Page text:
Milton, the Media, and sensationalizing
Milton Bradley has problems. We know this. We have known it essentially since he came into Major League Baseball. There is no reason to point this out. He’s a crazy bastard who yells and screams and has issues, but he takes walks, hits the ball, and plays ok defense. We know all we need to know about him already.
Why, then, does the media insist on creating the news instead of reporting it?
Ok, yes, it is a story to say that Milton Bradley packed up his things and literally left the stadium during a baseball game. I understand that. But why do we have to get analysis from people who are just looking to get their name out there? From journalists just looking to stir the pot and rock the boat so they can gain some notoriety for breaking a controversial story?
As a journalist, I understand that it is dangerous to make assumptions, and I am doing just that by assuming what these journalists’ motives are. Though, they did all make assumption about Bradley’s motives and character before they had all of the facts about the issue.
So, assumption or not, this needs to be said. The sports media wants to make mountains out of molehills, usually so that specific journalist can gain popularity in hopes of getting a bigger job. The sad thing is, this usually works.
My goal is to one day be a sports journalist or columnist, and if I am ever reporting in that way, I expect my readers to call me out on it. I want to report the news and analyze the players’ play. Not analyze someone’s character based on seeing them play a game for three hours a night, then listen to them tell me some cliches. I don’t know enough about someone to make a judgment based on that kind of information.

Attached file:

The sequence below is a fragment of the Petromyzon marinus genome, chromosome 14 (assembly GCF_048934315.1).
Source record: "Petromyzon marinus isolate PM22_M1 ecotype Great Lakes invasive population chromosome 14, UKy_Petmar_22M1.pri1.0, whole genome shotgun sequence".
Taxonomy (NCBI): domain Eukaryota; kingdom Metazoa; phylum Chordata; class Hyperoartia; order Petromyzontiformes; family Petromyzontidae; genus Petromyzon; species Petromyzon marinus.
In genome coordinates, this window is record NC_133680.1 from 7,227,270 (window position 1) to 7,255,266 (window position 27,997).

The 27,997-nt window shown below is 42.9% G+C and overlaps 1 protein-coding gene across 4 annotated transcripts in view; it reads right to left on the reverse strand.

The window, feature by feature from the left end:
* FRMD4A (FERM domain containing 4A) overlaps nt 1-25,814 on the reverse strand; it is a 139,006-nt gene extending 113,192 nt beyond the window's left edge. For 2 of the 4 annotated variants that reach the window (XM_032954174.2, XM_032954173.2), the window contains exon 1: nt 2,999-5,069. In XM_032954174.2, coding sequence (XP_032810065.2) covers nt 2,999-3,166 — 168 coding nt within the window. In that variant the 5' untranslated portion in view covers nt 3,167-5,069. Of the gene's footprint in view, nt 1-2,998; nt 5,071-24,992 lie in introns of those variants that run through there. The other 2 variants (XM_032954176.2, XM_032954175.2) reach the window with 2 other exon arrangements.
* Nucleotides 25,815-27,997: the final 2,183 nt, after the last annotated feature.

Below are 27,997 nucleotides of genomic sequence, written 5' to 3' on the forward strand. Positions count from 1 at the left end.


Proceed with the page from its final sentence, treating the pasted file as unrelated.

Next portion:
When journalists do things like what they did to Milton today, calling him selfish and a bad guy without all the facts, it reflects poorly on all of us who write about sports. I definitely respect Mike Salk and Brock Huard in this town, but they lost a little bit of my respect by contributing, with the rest of the Seattle media, to blowing this way out of proportion.
It seems that if Milton breaks his bat on a strikeout, or tosses his bat six inches too high on a walk (or in some cases, a called 3rd strike that he thinks is a walk) the sports media is quick to scrutinize and paint it as though it is the worst thing a player can possibly do.
Why do you think he hated the media in Chicago?! Did you, the Seattle Sports Media see why he acted the way he did in Chicago?
When a man has a temper, and is emotionally volatile, perhaps we shouldn’t criticize him for the little things. If Ken Griffey Jr. broke his bat in anger over a strikeout, no one would make a big deal of it. They’d be surprised, Griffey would say something, and it’d be forgotten tomorrow.
But not with Milton. Journalists know they can get a soundbite out of a guy like Milton, because they know he gets mad easily. Then, they criticize him for getting mad. Well, I have a few questions for these journalists.
-Have you ever gotten mad at something seemingly insignificant?
-Does it bother you to have your behavior scrutinized from time to time?
-Would your level of anger escalate if you were criticized, questioned, and egged on about every mistake you made?
-Would you consider it fair if baseball players called you immature, irresponsible, and selfish? (Because based on what I’ve seen said about Milton, you are no more mature, responsible, or selfless.)
-What came first, the chicken or the egg?
There are writers who constantly strive to stir the pot. Tracy Ringolsby, Bill Plaschke, Geoff Baker, Jay Mariotti, Woody Paige, etc. They all can do their job reporting the game, but when it comes time to analyze, it is nothing but venomous, uninformed garbage.
Sorry Geoff, I used to respect you (a lot, even), then you wrote that mock conversation post. I didn’t ever want to include you on a list like this, but you gave me no choice by showing that, sadly, you have just as much hubris as the other names. I don’t like to personally attack in my writing, but sometimes, you just need to be called out when you do something that makes one lose respect for you. When anyone does something worth of being called out over, in my opinion, it is deserved.
In this situation–and many others–it is deserved.
Shame on you, Seattle media.